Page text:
The border post was manned by 3 or 4 tired customs officials in navy blue uniforms. They sat languidly on the steps of the office or lounged on bamboo beds in the courtyard. This was the night shift, and after midnight there was nothing to do but listen to the radio and turn people away. Our minibus parked outside the office and my fellow passengers scattered into the night. I didn't feel like going anywhere at all, so I parked myself on a step, chatted to the bored officers and talked them into letting me crash on one of the bamboo beds. By 1:30 we were all sleeping fitfully under the stars: me, several men and women in uniform, and a guard who had left a car radio blasting to keep him awake. He looked particularly peaceful snoring on a bench next to me when I woke up to the morning prayer call.

What with customs drama, roadblocks and random shopping stops (someone wanted mangoes, someone else needed onions), we didn't get into Bamako until 11:00am the next day -- a full 24 hours after I had arrived at the Kankan taxi park.

Tuesday, April 11, 2006

West African Seasons

Wow, I seem to have fallen rather behind here. I blame this on Guinea, on the fact that the only internet access in Kankan is infuriatingly slow, and on my own personal laziness. So in the name of efficiency, let's just skip the rest of Cote d'Ivoire (there wasn't much) and move on.

As most of you know, one major goal of this trip was to return to Guinea, to see some of my former students and to visit my various families there. I knew I would be arriving in the middle of the hot season, and in Haute Guinea the hot season is not something to be taken lightly. I have memories of sweltering nights that force you to sleep out on the porch, and of fitful naps snatched between the buzzing of mosquitoes and the morning prayer call. I remember wrapping myself in a wet pagne to keep cool, sweating during showers and counting to days until the rains would finally come to take the sharp edge off of the heat. In my personal mythology of life in Guinea, the hot season was hell.

But what struck me on the bumpy ride between N'Zerekore and Kankan was that the hot season is many other things as well. It is the season of ripe mangoes, of small children with sticky, fruity fingers and roadside tables piled with bright orange pyramids. It is the season of baobab fruit and creamy red cashew fruit, which market women insist cannot be eaten with milk (no one is quite willing to believe them, nor is anyone prepared to try it). It is beach season, when the women and children of Kankan descend on what's left of the Milo river to scrub clothes, bathe, play in the water and exchange gossip, while men in pirogues load their boats with sand and slowly punt their way upstream. They are headed to the brickery; with the sun hot enough to bake the ground solid, it is also brick-making season. This is the only season for swimming, because, as the locals will tell you, all the crocodiles spontaneously disappear when the water gets this low. We think about it a little, contemplate how nice it feels to be wet, and decide there may be logic there after all.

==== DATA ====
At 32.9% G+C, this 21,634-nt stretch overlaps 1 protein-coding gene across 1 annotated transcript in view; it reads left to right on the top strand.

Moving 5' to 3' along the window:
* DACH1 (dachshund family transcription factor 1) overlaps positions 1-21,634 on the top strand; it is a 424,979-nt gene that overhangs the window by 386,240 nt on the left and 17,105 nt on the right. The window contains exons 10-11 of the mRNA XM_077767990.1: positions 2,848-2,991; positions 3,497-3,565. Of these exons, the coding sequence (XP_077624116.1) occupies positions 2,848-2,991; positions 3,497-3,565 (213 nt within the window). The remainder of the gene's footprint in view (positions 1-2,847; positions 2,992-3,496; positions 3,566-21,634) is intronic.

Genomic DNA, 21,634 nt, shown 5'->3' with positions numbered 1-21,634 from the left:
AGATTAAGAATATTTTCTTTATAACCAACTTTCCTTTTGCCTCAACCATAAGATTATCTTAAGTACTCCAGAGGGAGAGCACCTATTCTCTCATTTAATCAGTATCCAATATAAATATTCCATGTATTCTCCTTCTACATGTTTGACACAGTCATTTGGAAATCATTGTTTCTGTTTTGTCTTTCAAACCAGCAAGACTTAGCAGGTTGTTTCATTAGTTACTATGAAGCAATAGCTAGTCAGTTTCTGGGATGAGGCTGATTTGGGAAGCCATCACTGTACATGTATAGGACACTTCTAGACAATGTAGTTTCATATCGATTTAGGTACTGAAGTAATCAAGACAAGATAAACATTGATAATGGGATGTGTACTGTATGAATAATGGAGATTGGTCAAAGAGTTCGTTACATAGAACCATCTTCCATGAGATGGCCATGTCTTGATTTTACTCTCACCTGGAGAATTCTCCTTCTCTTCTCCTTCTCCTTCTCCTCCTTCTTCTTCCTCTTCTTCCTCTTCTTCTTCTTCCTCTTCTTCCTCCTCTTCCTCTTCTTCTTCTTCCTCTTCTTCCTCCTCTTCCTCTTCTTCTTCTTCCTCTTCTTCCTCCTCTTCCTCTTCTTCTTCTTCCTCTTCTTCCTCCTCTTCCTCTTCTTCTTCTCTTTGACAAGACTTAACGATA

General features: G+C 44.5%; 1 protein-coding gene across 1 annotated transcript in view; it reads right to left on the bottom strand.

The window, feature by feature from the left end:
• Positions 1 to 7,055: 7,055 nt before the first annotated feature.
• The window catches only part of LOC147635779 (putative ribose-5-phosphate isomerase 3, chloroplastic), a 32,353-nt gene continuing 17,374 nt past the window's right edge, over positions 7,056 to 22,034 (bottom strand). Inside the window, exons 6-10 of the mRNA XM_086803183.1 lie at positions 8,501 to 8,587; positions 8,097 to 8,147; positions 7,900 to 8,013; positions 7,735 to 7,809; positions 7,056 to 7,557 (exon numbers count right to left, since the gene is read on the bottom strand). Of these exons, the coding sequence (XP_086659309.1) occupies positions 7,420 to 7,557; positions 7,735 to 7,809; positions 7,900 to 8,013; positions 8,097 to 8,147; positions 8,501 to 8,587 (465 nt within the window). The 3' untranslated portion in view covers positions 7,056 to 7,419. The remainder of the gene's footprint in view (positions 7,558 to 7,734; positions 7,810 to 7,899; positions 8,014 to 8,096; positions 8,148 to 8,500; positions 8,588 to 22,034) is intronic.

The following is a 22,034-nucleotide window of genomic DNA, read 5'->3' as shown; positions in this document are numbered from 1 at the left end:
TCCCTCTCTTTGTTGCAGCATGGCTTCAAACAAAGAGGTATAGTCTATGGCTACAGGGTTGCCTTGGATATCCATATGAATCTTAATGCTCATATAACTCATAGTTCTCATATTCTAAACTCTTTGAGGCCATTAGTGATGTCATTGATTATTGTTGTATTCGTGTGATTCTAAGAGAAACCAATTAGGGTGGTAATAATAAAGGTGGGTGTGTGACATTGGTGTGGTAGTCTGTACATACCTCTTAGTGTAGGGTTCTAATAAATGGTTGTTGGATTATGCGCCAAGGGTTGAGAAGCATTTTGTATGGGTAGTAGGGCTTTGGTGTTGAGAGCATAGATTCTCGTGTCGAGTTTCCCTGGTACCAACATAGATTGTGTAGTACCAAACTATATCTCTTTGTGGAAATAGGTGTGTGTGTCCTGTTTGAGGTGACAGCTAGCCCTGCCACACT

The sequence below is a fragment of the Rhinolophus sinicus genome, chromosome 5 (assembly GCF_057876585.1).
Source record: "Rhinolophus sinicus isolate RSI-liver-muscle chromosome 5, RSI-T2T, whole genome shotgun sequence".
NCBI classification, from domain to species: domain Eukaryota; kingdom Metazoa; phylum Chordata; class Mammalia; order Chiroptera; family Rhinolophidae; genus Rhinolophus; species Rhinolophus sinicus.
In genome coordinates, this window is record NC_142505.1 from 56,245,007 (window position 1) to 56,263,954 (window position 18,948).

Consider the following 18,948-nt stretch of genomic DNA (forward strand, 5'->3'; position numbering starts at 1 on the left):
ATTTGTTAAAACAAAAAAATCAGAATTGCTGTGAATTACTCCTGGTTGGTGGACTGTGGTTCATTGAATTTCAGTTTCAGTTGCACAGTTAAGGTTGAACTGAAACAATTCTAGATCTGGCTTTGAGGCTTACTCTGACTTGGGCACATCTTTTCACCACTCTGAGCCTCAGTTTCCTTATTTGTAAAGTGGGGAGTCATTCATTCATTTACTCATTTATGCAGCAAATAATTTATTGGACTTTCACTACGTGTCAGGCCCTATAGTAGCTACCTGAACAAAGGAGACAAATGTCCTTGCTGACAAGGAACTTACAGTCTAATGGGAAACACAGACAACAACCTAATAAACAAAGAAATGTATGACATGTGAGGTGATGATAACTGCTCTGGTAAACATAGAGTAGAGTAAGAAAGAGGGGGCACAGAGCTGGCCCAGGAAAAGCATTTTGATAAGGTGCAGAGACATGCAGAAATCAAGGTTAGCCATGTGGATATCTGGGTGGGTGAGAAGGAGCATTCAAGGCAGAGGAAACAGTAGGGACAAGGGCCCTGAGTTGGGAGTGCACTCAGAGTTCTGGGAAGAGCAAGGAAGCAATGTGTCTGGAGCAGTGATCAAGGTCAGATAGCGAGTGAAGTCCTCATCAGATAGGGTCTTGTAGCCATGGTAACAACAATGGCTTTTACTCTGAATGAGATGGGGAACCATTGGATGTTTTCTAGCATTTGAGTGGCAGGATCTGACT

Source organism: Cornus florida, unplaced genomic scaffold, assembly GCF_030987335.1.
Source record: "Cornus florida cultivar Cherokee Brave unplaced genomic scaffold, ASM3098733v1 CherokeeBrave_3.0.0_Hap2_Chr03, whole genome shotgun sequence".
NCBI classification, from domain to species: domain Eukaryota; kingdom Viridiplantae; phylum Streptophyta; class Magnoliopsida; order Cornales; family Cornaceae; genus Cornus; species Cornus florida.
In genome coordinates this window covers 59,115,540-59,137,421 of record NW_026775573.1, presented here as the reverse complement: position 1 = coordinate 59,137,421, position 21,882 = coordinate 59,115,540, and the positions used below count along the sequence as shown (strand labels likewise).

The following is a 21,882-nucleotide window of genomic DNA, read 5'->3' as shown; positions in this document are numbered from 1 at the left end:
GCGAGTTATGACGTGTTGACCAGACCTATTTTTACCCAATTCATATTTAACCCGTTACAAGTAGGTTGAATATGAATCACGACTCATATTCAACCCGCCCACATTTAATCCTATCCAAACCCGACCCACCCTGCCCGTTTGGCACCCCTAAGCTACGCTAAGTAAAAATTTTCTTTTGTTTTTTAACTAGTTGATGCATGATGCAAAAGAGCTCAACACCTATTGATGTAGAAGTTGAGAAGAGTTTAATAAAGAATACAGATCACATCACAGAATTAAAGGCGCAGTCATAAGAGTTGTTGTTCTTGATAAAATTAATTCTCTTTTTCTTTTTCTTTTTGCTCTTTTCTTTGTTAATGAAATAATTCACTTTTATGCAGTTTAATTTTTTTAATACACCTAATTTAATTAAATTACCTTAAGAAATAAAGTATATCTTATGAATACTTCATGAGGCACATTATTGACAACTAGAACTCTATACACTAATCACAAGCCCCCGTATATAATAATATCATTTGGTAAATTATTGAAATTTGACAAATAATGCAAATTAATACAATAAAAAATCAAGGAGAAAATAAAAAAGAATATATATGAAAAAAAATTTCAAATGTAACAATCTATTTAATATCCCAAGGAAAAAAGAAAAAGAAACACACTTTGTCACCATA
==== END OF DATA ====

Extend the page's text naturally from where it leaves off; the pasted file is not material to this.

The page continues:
The hot season is also the end of the dry season, and the dust is at its dustiest. It coats the wide teak leaves by the side of the road, hovers in a cloud for a full 5 minutes behind each passing vehicle and leaves brown sweaty streaks on your skin. It gets into your eyes, gets into your hair and grits between your teeth, and whenever a gust of wind whips by there is nothing you can do but cover your face.

And so, dirty and reveling in seasonal fruit, I made my triumphant return to Kankan, to Sanguiana and to the life of a Peace Corps volunteer. The PCVs in the area were not hard to find -- a new group had just arrived and was swarming around Kankan's only respectable hotel -- and I was soon updated on what had changed in the program and what had not. To complete the time warp, I even got the chance to attend a Peace Corps party in the true Haute tradition, and for anyone out there who knows what I'm talking about, the newbies do not disappoint.

My host family in Kankan was glad to see me, but didn't seem particularly surprised. "Where have you been?" they asked, then went back to cutting up fish. The reaction in Sanguiana was more enthusiastic. People came running out of their huts to meet me, food was proffered from every direction and more people seemed to remember my name than ever knew it to begin with. I spent the night in my old hut, newly-thatched, and marveled at how little had really changed.